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03 Apr 2014 10:38
Dr Donald Kaberuka, president of the African Development Bank. (Johann Barnard)
Despite this refrain being regularly used over the past few decades, it remains full of contradictions that have called into question the veracity of the statement.
Donald Kaberuka, president of the African Development Bank (AfDB), suggested the question of “Africa rising” was less about the phrase’s accuracy than its scope. “The Africa rising story is not only an economic story, it must be accompanied by leadership,” he told the audience at last week’s African Business Conference titled The Giant Awakes.
The one-day conference was hosted by the Mail & Guardian and supported by a host of sponsors including the African Development Bank (AfDB), Africa 2.0, Channel Africa, Freedom House, Limpitlaw Consulting, the Southern Africa Trust and Syngenta.
This question of leadership was addressed by M&G executive deputy chairman Trevor Ncube in his welcome address when he said that, in spite of the palpable excitement about the economic opportunities across the continent, the Africa rising story was threatened by history.
Perhaps it’s important to glance back on Africa’s history and realise that in the early 1960s there was similar optimism, he said.
“Then it was about the arrival of freedom and the birth of the world’s newest nations. It is instructive to look at what became of that wave of optimism because it has important lessons for how the Africa rising narrative may turn out.
“The lessons for us on how quickly hope turns to despair is that it was the behaviour of Africa’s new rulers that dashed the hopes of millions. Similarly, those who are genuinely excited by the opportunities that we see across a number of economic and social fronts must realise that it is how we respond and act on these opportunities that will determine the outcome.”
This was a theme pursued by Kaberuka, who suggested that political and business leaders were central to the realisation of Africa’s promise. Leaders needed to know what to do, which was predicated on having a moral compass. “The idea is not to grow or run faster; we must know the destination and that comes from having a compass,” he said.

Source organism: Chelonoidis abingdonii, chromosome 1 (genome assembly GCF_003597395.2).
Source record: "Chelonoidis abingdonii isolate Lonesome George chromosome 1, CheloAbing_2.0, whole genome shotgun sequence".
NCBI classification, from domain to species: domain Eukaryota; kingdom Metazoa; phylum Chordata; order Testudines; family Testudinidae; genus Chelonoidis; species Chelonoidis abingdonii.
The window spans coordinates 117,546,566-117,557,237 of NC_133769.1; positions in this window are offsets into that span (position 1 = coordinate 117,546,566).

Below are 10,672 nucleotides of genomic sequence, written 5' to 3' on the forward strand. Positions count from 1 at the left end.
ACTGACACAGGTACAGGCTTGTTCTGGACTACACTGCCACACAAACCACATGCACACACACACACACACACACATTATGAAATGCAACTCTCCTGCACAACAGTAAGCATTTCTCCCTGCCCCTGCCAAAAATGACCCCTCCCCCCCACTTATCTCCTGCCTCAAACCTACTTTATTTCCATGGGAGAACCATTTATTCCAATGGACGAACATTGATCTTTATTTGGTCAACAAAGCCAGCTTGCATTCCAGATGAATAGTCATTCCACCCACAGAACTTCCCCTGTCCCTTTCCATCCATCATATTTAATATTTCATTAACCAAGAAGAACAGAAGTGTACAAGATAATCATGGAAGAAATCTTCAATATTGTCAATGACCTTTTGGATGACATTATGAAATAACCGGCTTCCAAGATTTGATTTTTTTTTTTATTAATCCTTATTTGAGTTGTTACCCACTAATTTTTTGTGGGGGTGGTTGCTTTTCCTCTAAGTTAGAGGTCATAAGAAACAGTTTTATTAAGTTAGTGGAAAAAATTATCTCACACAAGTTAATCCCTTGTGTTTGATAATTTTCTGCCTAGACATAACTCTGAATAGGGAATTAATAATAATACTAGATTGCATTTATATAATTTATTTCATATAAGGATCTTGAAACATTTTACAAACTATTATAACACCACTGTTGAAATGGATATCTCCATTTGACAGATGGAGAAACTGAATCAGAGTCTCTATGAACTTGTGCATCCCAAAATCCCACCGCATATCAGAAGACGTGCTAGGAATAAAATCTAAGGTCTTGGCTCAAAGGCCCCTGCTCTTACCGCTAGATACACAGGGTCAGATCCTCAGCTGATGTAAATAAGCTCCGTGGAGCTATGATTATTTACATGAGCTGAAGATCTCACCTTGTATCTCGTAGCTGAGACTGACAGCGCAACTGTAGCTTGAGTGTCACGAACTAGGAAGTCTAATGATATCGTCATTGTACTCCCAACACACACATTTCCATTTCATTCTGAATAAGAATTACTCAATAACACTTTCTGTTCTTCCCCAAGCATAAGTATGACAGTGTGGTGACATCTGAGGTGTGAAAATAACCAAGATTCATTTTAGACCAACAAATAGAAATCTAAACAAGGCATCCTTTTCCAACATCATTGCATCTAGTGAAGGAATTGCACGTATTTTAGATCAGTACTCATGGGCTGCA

“The third aspect of leadership is that it doesn’t matter how smart you are if you have this moral compass — there must be courage to take the tough decisions.” He posed this in the context of the mind-set of successful nations around the globe. Africa’s shortfalls Where African nations fell short of this mind-set was in the poor record of implementation of solid ideas, plans and policies, often for selfish reasons.
Kaberuka pointed to the stalled efforts to create a single African market as one of the most damning and damaging delays caused by the pursuit of nations’ self-interest. In painting a picture of what was required to lift the Africa rising narrative from the pages of policy documents, declarations and promises, he said, leaders needed to move forward on three fronts: creating a single market, creating investment opportunities and building infrastructure.
He expressed his frustration at the lack of progress made in pursuing the potential that could be realised through a single African market, but acknowledged this was not a simple task, albeit not an insurmountable one either. He cited the birth pains that the European Union experienced when it first started down this road, adding that the decision rested with the region’s political leaders to acknowledge that they would all benefit from the creation of a single market.
“The single market is not a function of resources; it’s a function of leaders deciding to give up a bit of national sovereignty for a collective good,” he said.